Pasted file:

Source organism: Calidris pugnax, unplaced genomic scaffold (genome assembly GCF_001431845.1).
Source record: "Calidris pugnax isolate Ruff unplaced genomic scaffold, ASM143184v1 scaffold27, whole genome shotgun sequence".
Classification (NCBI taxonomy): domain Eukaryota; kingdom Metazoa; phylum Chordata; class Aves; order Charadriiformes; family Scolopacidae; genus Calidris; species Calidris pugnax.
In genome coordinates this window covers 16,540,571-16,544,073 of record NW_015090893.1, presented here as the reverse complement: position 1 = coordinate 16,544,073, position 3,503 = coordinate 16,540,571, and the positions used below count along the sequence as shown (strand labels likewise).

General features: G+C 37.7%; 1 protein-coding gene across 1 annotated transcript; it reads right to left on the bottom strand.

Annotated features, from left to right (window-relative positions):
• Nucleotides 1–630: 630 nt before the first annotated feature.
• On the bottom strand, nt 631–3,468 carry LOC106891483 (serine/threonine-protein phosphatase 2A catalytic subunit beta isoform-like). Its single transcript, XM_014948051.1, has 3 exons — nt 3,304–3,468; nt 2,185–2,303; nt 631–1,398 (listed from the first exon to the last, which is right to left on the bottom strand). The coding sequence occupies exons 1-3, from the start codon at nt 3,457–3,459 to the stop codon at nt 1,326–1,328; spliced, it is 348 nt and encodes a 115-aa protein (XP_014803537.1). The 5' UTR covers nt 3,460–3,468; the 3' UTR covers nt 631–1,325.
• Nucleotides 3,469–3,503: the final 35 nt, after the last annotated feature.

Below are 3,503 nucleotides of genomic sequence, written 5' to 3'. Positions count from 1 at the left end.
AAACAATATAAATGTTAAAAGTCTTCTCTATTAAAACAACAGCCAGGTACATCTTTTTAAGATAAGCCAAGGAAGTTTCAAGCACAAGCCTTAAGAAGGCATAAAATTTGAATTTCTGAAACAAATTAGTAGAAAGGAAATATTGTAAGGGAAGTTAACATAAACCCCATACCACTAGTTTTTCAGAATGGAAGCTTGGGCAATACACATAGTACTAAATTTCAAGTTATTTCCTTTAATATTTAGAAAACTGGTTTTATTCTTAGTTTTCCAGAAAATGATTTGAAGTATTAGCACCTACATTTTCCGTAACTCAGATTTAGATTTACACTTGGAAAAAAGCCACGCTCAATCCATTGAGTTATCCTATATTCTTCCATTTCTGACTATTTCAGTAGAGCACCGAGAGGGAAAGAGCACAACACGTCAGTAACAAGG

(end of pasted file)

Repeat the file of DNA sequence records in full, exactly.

Source organism: Calidris pugnax, unplaced genomic scaffold (genome assembly GCF_001431845.1).
Source record: "Calidris pugnax isolate Ruff unplaced genomic scaffold, ASM143184v1 scaffold27, whole genome shotgun sequence".
Classification (NCBI taxonomy): domain Eukaryota; kingdom Metazoa; phylum Chordata; class Aves; order Charadriiformes; family Scolopacidae; genus Calidris; species Calidris pugnax.
In genome coordinates this window covers 16,540,571-16,544,073 of record NW_015090893.1, presented here as the reverse complement: position 1 = coordinate 16,544,073, position 3,503 = coordinate 16,540,571, and the positions used below count along the sequence as shown (strand labels likewise).

General features: G+C 37.7%; 1 protein-coding gene across 1 annotated transcript; it reads right to left on the bottom strand.

Annotated features, from left to right (window-relative positions):
• Nucleotides 1–630: 630 nt before the first annotated feature.
• On the bottom strand, nt 631–3,468 carry LOC106891483 (serine/threonine-protein phosphatase 2A catalytic subunit beta isoform-like). Its single transcript, XM_014948051.1, has 3 exons — nt 3,304–3,468; nt 2,185–2,303; nt 631–1,398 (listed from the first exon to the last, which is right to left on the bottom strand). The coding sequence occupies exons 1-3, from the start codon at nt 3,457–3,459 to the stop codon at nt 1,326–1,328; spliced, it is 348 nt and encodes a 115-aa protein (XP_014803537.1). The 5' UTR covers nt 3,460–3,468; the 3' UTR covers nt 631–1,325.
• Nucleotides 3,469–3,503: the final 35 nt, after the last annotated feature.

Below are 3,503 nucleotides of genomic sequence, written 5' to 3'. Positions count from 1 at the left end.
AAACAATATAAATGTTAAAAGTCTTCTCTATTAAAACAACAGCCAGGTACATCTTTTTAAGATAAGCCAAGGAAGTTTCAAGCACAAGCCTTAAGAAGGCATAAAATTTGAATTTCTGAAACAAATTAGTAGAAAGGAAATATTGTAAGGGAAGTTAACATAAACCCCATACCACTAGTTTTTCAGAATGGAAGCTTGGGCAATACACATAGTACTAAATTTCAAGTTATTTCCTTTAATATTTAGAAAACTGGTTTTATTCTTAGTTTTCCAGAAAATGATTTGAAGTATTAGCACCTACATTTTCCGTAACTCAGATTTAGATTTACACTTGGAAAAAAGCCACGCTCAATCCATTGAGTTATCCTATATTCTTCCATTTCTGACTATTTCAGTAGAGCACCGAGAGGGAAAGAGCACAACACGTCAGTAACAAGG